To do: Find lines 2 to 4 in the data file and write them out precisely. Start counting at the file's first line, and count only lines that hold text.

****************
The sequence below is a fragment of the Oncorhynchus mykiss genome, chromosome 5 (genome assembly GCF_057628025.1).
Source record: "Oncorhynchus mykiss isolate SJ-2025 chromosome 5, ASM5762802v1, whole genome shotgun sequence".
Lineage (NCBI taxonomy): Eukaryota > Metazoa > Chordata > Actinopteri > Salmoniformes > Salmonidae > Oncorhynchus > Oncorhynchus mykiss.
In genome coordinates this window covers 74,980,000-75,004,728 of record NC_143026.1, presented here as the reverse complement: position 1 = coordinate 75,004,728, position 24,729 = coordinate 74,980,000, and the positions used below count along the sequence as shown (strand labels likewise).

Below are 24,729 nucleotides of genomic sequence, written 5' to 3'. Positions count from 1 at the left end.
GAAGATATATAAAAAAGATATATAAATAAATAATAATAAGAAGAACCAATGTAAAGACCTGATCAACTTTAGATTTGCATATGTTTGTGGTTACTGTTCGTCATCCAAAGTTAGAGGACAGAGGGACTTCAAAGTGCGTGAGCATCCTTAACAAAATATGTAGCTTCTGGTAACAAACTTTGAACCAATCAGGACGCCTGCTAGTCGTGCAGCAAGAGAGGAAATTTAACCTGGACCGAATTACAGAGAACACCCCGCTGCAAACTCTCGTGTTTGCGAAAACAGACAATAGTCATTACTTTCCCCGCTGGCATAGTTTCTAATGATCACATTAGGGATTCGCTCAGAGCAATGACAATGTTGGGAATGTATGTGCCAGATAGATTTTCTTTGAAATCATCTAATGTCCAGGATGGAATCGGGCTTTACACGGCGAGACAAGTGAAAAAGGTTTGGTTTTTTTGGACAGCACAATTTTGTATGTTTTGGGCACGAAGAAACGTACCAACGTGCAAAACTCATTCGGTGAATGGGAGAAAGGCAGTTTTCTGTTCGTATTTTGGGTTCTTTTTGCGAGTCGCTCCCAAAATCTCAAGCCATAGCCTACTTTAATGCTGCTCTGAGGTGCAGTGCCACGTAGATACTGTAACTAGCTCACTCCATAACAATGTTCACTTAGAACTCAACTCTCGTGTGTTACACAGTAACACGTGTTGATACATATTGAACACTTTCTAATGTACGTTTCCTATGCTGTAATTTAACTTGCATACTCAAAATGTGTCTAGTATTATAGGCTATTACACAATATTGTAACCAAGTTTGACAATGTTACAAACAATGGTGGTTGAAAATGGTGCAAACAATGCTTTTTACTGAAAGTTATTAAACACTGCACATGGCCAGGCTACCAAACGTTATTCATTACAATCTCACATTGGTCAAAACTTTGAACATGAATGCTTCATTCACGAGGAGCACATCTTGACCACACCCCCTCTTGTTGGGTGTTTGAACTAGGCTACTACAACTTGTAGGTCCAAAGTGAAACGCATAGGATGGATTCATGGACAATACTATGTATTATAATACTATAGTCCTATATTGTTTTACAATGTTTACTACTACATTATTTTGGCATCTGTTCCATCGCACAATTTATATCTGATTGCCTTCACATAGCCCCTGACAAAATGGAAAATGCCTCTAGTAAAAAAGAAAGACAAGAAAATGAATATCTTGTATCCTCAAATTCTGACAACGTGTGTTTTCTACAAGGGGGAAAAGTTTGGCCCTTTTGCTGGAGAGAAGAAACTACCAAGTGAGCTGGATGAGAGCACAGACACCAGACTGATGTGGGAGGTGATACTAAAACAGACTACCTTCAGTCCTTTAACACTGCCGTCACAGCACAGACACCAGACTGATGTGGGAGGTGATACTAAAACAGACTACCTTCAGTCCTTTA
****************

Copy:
Source record: "Oncorhynchus mykiss isolate SJ-2025 chromosome 5, ASM5762802v1, whole genome shotgun sequence".
Lineage (NCBI taxonomy): Eukaryota > Metazoa > Chordata > Actinopteri > Salmoniformes > Salmonidae > Oncorhynchus > Oncorhynchus mykiss.
In genome coordinates this window covers 74,980,000-75,004,728 of record NC_143026.1, presented here as the reverse complement: position 1 = coordinate 75,004,728, position 24,729 = coordinate 74,980,000, and the positions used below count along the sequence as shown (strand labels likewise).